A one-day symposium organised by The Australian Sociological Association Sociology of Youth Thematic Group Friday 27th November, 2015 Cairns, Australia (venue TBC) This symposium aims to open conceptual debates in the field of youth studies beyond the current dominant theoretical frameworks in the sociology of youth.
Current conceptual debates within youth studies often focus on the critical counterbalancing of concepts based on an established set of theoretical positions. Examples of these debates include social change / social continuity, reflexivities / habitus, transitions / generations, or subcultures / post-subcultures and structure / agency. While these debates have provided a fruitful means by which to explore the changing dynamics of young people’s lives, there is the risk that they become taken for granted as the theoretical positions that define youth studies. In a time when the taken for granted assumptions of sociology are being destabilised by theoretical challenges from a range of different ontological and disciplinary perspectives, opportunity exists to open new theoretical spaces within the field. In this context, this symposium invites contributions which experiment with new ways of understanding youth. Our aim is to allow the exploration of agendas in youth studies that go beyond the binaries that currently structure debate in this field.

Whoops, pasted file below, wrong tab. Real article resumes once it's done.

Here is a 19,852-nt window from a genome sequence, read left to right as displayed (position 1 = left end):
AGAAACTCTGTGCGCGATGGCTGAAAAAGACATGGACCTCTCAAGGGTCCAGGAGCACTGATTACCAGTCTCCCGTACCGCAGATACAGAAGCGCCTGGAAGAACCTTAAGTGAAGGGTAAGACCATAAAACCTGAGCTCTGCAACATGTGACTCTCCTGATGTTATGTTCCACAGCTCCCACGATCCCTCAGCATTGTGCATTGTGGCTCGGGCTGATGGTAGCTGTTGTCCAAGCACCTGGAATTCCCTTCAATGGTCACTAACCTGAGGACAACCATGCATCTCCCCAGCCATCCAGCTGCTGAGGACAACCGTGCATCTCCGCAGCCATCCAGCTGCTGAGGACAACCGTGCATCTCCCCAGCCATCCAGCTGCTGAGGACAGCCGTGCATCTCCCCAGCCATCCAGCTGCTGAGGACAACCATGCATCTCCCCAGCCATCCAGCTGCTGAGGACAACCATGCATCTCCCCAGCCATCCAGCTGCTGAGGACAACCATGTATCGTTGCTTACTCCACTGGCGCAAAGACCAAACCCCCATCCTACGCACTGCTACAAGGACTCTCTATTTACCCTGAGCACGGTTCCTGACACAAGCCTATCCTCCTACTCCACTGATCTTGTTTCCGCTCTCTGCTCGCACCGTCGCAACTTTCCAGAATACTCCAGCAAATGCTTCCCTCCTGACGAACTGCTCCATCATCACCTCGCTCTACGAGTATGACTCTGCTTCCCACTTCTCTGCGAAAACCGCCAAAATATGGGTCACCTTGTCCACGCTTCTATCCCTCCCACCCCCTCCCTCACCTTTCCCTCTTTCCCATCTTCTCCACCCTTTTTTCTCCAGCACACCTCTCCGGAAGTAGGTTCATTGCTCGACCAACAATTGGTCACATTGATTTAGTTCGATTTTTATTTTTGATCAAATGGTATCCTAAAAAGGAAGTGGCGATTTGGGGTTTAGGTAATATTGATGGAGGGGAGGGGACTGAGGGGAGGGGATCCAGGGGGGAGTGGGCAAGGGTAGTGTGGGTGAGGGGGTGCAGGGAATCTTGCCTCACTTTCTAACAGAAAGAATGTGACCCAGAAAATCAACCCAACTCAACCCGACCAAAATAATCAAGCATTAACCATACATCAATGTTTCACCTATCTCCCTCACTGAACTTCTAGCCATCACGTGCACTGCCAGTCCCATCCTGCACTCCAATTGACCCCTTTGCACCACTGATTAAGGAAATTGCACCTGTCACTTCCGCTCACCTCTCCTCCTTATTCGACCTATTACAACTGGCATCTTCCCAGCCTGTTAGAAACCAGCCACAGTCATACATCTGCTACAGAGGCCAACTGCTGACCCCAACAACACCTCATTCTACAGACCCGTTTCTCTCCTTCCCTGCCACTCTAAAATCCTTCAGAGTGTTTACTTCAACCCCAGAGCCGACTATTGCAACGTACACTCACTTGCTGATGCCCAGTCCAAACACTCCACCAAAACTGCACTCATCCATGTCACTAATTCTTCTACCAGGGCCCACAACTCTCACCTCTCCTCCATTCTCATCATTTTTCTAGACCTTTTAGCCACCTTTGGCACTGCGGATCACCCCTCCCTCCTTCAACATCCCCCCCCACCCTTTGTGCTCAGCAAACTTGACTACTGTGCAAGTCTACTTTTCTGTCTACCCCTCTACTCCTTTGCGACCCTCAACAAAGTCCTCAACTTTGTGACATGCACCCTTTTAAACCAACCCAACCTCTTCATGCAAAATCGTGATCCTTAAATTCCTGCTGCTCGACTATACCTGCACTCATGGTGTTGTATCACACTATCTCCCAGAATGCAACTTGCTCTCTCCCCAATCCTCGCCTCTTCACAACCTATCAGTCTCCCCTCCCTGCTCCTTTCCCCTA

To this end, the symposium provides a space for exploring new and perhaps ‘risky’ ideas and projects, or engaging with perspectives not currently recognised within youth studies. These perspectives may include, but are not limited to:
• Critical race and gender studies, and developments in feminist studies of youth
• Affect, non-representational, and Deleuzian approaches to youth
• Post-humanism and the remaking of youth
• New materialism and actor-network approaches to youth
• Southern theory and young people beyond the northern metropole
• Space, time, and youth
• Theoretical developments in the construction of youth, including concepts of belonging, generation, or new modes of cultural analysis
• Inequality and social change beyond the Beck vs. Bourdieu debates (NB: this does not exclude papers using these theorists – we just want to move beyond the one-or-the-other debates in the field)
If you would like to present on any of these themes, please email an abstract (400 words max), short biographical statement (max 50 words) and the key theme/s you intend to discuss (drawn from the list above) to email@example.com before the 1st of August 2015.